Transitioning to the Learning & Development Field
We’re seeing a huge shift in workplaces, with many professionals moving out of their chosen fields and into something new and exciting in the world of corporate training.
Learning & Development has steadily been experiencing its own transitions, brought about by technology and corporate and academic influences, and is now welcoming newcomers from other industries who are joining the ranks. If you or someone you know is interested in a career in L&D, we’ve included some tips below to help with the process.
Changing careers can be challenging, but with a well-organized plan, you can make the transition smoothly.
The first step in a transition is to think about what role you’d like to be hired into:
Artificial Intelligence and Virtual Reality Strategist
Content Management Specialist
Learning Program Manager
Learning Project Manager
Learning Management System Admin
Learning Business Partner
Learning Analytics Specialist
Media Design and Graphics Developer
Voice Over Narrator
Course Programmer or Developer
Consider the skills you need
In looking at this table, what roles appeal to you? What skills do you already have? Do you feel you need to upskill to fit into certain roles? Would you like more than one role, as is often required on the job? For example, you might need to learn how to use certain course authoring software if you’d like to become a Course Developer.
Show off your skills
Another thing to think about is creating a portfolio for your interview process. A portfolio is very important to develop for showing examples of what you have done and/or can do. If you aren’t very fluent or even familiar with learning technology (tools like Storyline, Camtasia, or Captivate), it is a good idea to familiarize yourself through free trials. Use these tools to build a training sample and show what you have learned via your portfolio.If your expertise is less techy, you canshow examples of written scenarios and/or storyboards that would be handed off to a learning tools specialist.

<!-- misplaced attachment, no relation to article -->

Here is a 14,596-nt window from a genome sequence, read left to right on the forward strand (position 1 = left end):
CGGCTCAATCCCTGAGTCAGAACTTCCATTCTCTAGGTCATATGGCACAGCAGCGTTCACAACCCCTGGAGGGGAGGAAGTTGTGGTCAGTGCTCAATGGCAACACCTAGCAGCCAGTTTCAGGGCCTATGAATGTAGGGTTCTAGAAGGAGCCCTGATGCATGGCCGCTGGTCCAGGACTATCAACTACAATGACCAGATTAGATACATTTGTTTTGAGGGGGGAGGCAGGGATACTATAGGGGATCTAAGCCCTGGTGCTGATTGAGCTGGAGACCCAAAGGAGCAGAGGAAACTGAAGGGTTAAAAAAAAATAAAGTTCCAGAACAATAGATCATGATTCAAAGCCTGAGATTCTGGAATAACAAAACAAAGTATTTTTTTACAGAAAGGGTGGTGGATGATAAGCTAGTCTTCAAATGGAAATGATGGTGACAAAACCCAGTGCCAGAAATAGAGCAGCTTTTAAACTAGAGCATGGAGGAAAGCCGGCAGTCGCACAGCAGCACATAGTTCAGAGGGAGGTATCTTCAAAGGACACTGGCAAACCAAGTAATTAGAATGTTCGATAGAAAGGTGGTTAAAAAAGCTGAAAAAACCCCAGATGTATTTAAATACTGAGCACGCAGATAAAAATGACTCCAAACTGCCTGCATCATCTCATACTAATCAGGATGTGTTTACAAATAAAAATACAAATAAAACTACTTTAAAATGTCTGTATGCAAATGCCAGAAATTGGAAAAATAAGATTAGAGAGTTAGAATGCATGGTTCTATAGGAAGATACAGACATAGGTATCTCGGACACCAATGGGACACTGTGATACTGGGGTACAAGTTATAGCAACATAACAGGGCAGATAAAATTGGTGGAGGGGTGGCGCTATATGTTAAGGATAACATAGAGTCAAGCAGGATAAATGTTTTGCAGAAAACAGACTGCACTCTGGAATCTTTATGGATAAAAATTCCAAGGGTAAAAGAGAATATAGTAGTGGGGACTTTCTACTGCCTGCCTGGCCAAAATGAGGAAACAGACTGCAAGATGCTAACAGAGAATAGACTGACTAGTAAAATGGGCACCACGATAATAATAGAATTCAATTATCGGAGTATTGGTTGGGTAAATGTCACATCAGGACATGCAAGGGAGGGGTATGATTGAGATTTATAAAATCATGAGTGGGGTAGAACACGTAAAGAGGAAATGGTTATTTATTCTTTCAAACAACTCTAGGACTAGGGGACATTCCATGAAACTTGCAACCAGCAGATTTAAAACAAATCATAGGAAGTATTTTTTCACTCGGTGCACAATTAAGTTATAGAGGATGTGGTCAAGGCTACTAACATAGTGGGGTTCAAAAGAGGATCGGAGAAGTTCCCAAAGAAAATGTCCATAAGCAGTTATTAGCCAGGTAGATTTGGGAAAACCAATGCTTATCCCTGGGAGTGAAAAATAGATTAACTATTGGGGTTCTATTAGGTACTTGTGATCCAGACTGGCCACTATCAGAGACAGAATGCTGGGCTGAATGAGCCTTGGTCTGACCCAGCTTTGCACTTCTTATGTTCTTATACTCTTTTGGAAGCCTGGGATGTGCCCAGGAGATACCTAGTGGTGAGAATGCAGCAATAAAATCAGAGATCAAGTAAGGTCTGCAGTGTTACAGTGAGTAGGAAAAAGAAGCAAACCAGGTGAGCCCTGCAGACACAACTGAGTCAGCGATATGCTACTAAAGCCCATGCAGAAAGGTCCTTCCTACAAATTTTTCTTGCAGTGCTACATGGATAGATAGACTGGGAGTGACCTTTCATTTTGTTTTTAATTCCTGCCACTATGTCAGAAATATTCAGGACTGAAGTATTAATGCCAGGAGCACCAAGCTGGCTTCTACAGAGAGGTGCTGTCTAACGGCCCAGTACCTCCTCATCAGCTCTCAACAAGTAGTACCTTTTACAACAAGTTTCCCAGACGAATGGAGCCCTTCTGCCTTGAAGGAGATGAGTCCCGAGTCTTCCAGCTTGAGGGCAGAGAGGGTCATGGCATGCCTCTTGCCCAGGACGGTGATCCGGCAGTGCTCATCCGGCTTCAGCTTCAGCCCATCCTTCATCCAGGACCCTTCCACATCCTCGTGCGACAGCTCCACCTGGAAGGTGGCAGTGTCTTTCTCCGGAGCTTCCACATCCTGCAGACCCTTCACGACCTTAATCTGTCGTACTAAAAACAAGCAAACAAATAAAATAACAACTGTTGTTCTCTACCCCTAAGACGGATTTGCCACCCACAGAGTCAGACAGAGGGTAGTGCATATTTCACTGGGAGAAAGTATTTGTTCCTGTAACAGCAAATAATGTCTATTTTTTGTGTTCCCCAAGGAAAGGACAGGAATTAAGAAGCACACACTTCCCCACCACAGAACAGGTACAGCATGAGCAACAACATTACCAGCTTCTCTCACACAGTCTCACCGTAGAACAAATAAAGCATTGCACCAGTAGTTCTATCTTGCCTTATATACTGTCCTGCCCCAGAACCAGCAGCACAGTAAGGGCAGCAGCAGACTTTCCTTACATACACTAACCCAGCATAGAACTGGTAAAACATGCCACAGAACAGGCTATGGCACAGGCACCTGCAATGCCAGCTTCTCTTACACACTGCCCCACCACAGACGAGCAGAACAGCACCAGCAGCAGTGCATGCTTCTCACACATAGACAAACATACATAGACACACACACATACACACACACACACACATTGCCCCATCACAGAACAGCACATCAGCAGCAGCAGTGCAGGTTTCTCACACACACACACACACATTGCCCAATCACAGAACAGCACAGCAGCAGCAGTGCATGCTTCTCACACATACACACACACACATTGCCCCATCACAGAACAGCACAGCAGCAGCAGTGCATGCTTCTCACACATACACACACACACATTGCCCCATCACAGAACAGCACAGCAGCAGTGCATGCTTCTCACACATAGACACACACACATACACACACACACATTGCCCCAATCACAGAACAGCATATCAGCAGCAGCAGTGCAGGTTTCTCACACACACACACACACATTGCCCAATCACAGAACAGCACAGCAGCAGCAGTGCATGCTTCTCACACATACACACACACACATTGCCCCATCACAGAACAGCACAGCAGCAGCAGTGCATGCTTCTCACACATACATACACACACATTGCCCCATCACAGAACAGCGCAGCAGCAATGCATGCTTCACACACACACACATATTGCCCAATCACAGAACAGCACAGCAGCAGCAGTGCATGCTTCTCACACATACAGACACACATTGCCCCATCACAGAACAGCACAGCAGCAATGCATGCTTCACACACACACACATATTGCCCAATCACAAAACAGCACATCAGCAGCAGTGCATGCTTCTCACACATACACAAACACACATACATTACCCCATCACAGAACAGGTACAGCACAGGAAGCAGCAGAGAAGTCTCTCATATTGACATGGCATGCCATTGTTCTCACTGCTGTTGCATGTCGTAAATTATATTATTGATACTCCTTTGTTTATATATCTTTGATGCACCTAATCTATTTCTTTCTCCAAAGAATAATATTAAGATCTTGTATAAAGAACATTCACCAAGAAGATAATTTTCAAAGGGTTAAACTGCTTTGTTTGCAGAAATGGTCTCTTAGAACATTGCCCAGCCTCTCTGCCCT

Learn the industry
There are lots of things to do to get ready for a big transition. One good practice is to familiarize yourself with the L&D industry and its terminology so you can be knowledgeable before being interviewed for a job. Research job descriptions, follow known experts on LinkedIn, check out books from the library by Clark Quinn, Patti Shank, Cathy Moore, Ruth Clark, and seek out expertise by other known practitioners. All of these are all good methods to make this transition a little easier.
Expand your network
Whenever possible, try your best to connect with industry professionals in-person and online. Often you can get helpful advice and guidance about your new career path, and you may also discover unlisted job openings or be introduced to hiring managers. Attending events and looking for ways to interact with successful people in the field is another great way to build your network. Remember, people love to talk about themselves, so put together a list of questions and schedule informational interviews to learn more about the industry and what they do.
It’s a bigger transition than you might think. Working as a teacher within a school district has some translatable skills, but be prepared to spend time learning about your new industry and gaining experience before reaching your target goals. Transitioning to a new career is a gradual process. Fortunately, you’ve chosen a good, caring field. Be patient, ask for help - and before you know it, you'll have what it takes to succeed.